Hi everyone! My name is Karissa Hovinga and I am the National Director of Pitching for Softball with Area Scouts. I am SO excited and honored to be a small part of a company that I share the same mission and goals with. Being able to promote on and off-the-field health and wellness as well as continued on-field development for ALL kids in their prospective sport(s), made it a no-brainer for me to join!

Playing at the University of Oregon under an unparalleled pitching mentor in Mike White, I was fortunate enough to be part of very talented teams. Under his leadership, we were able to go to three Women’s College World Series’ and win three PAC 12 Championships. After I graduated from Oregon, I received my masters degree from the University of Minnesota. During my time there I served as the graduate manager for the Gopher softball program for two seasons. While in school, I was also a member of the Canadian National softball team. Today, I am still part of the National Team and am currently competing for a spot on the Tokyo 2021 Olympic roster.

Photograph taken by Frederic Lawson 2014


What I find most important for player development is to practice a little, a lot. What helped me develop as a softball pitcher, was to try and practice 5-6 times per week. I found that practicing more frequently, even for just 30-40 minutes, is more effective than practicing for longer periods of time (60-90 minutes) less times per week. Throwing over 100 pitches each bullpen 2-3x per week does not develop muscle memory as effectively as practicing more often for less time.

Another way to help with growth in softball, particularly as a pitcher, is to objectively track your progress. Identify specific goals you have for yourself relating to pitching and track those goals on paper. That way you can see where you stand with your priorities as a pitcher.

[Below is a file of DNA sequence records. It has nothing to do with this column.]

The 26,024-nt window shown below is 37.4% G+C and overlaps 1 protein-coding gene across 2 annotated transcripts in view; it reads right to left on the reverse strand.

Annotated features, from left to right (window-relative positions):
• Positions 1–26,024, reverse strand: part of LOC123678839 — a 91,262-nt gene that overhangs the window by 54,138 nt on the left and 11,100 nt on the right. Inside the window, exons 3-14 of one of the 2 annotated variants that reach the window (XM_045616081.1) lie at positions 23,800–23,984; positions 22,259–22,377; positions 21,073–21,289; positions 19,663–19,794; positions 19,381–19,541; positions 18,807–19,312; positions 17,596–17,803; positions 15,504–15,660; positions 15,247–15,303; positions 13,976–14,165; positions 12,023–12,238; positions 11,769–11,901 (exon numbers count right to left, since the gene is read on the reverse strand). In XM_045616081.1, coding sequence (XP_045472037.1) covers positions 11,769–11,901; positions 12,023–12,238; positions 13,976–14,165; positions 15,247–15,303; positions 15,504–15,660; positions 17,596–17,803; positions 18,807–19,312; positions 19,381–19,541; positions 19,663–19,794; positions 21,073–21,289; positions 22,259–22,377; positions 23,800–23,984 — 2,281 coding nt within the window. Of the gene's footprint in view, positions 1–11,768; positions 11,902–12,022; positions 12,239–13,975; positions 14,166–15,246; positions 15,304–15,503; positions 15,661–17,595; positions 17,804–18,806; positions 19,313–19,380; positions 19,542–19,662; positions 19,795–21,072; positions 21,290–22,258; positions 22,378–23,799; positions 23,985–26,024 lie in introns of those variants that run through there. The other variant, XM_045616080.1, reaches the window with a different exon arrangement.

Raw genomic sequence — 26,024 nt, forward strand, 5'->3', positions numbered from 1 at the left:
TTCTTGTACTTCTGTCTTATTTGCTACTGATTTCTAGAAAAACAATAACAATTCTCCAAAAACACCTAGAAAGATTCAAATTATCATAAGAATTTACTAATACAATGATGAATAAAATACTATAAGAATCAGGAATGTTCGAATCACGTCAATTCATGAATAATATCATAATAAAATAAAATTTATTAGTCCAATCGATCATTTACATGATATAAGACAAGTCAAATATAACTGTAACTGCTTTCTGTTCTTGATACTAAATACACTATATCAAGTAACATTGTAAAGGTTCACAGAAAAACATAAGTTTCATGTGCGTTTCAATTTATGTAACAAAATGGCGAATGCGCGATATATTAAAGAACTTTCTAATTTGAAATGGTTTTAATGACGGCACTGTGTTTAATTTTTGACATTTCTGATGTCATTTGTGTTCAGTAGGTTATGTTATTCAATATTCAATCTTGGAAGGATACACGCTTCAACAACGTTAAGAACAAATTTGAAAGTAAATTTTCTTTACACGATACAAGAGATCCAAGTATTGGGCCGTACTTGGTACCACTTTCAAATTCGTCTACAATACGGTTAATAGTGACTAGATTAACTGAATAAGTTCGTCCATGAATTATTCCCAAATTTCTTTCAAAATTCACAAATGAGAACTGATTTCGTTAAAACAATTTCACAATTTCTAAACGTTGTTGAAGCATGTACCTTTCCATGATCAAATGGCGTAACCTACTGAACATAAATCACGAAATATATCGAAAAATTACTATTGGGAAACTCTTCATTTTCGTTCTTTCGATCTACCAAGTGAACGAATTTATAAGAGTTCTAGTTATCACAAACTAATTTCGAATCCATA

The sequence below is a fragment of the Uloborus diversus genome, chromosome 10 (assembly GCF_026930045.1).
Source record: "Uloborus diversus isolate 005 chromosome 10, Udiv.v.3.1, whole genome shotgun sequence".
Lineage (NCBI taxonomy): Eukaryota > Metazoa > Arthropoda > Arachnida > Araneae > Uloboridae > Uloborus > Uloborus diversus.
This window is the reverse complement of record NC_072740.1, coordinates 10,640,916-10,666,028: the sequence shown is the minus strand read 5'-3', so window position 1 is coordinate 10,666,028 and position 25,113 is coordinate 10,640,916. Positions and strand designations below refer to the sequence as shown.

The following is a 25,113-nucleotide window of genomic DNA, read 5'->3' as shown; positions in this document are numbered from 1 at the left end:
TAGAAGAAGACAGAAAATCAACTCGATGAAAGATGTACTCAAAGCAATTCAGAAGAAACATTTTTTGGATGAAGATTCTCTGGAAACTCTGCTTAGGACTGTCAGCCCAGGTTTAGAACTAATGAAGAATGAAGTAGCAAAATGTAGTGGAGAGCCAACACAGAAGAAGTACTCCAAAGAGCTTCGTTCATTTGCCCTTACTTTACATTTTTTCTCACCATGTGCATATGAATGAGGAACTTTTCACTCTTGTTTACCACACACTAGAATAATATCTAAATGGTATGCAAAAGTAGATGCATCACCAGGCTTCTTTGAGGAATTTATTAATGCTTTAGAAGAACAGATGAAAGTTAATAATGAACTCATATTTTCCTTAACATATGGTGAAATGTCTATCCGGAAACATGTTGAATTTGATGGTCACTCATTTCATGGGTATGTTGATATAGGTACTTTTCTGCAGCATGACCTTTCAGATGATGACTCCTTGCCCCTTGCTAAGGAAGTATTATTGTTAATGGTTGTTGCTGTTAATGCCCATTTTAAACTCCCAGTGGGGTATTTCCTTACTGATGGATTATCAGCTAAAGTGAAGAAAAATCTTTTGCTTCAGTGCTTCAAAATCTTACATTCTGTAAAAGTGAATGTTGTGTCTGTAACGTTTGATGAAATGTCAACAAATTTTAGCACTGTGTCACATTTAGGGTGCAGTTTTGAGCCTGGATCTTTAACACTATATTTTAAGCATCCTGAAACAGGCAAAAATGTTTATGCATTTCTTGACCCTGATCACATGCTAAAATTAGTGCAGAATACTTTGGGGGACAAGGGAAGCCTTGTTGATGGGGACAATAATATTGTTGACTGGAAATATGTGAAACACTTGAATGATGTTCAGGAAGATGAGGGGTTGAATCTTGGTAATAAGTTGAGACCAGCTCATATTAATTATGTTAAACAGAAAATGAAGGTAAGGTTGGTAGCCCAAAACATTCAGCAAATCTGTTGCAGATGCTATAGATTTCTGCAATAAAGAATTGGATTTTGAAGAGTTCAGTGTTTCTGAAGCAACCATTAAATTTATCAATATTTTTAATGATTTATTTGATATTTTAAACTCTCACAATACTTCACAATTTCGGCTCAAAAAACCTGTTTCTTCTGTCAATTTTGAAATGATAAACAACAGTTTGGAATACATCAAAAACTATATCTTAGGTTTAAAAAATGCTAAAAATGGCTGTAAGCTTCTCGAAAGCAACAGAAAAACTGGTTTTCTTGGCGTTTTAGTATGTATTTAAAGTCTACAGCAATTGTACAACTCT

For example, if I am working on locating my fastball I want to make sure that 8 out of my 10 fastballs are well located on the outside corner. Once I accomplish that, I can move on to throwing my next sequence in a particular bullpen. If I am working on being able to command my changeup, I will challenge myself by trying to throw it for a strike on a 2-0 count 7 out 10 times over the course of three consecutive bullpens before I can learn/add a new pitch.

After you set a specific goal, you can track where you stand on that goal then move on once you’ve mastered it. This way, there is no gray area in your skill acquisition, and you can put some hay in the barn knowing how many goals you have accomplished and allowing you to draw on that confidence before throwing in a game.

The Area Scouts platform can be that fantastic and objective way to track your progress as a player. Being able to see how your overall development improves in terms of mobility, power, and speed through the B.A.S.E. and On-Field Assessment Benchmarks and Correctives is something I wish I had access to as a young athlete.